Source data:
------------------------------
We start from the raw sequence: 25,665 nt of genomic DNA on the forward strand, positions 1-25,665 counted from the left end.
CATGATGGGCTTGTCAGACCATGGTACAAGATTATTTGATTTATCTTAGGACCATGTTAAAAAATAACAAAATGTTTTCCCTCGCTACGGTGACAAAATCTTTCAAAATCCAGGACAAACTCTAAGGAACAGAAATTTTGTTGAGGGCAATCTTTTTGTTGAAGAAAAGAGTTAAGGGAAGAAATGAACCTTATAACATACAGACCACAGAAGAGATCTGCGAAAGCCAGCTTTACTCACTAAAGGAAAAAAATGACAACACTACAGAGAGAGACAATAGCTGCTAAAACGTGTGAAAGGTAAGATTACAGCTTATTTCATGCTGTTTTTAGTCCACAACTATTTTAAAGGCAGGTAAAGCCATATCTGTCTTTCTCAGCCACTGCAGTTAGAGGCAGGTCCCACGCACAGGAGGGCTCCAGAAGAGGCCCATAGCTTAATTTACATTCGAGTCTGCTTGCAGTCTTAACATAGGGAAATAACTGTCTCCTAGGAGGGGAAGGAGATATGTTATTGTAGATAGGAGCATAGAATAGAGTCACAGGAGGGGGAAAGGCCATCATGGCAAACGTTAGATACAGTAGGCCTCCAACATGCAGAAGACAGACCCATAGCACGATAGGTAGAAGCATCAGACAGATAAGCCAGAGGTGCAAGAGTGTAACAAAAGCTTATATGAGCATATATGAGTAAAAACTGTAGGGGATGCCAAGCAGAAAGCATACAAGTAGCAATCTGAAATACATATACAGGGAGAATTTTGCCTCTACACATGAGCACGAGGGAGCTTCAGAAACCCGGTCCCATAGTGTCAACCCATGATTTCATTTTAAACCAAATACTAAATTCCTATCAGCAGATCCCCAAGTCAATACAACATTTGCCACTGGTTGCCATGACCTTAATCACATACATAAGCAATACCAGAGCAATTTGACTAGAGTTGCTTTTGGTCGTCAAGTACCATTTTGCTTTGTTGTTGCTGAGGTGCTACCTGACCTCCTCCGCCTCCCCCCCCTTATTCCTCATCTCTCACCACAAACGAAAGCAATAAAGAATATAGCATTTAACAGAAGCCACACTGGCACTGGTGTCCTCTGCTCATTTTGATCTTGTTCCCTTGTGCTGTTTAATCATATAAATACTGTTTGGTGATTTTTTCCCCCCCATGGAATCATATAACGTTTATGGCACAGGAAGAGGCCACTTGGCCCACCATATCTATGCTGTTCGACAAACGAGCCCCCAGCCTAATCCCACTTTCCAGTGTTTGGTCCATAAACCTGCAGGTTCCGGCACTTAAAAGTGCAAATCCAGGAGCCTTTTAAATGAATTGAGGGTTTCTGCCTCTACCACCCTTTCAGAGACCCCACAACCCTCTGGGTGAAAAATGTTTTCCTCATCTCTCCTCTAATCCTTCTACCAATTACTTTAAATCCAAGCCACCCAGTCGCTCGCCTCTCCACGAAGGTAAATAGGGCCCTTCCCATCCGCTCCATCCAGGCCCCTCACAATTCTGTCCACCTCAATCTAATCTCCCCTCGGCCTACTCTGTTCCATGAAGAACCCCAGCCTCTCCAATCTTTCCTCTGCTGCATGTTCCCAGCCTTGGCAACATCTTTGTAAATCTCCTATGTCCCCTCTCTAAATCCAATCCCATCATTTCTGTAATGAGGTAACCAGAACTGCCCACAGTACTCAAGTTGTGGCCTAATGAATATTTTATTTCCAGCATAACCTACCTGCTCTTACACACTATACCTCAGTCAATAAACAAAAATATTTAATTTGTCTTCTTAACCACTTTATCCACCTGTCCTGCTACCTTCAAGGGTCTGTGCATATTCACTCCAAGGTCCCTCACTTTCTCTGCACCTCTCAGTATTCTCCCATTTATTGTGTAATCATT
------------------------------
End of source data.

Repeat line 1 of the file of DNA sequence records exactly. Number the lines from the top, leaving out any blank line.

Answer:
We start from the raw sequence: 25,665 nt of genomic DNA on the forward strand, positions 1-25,665 counted from the left end.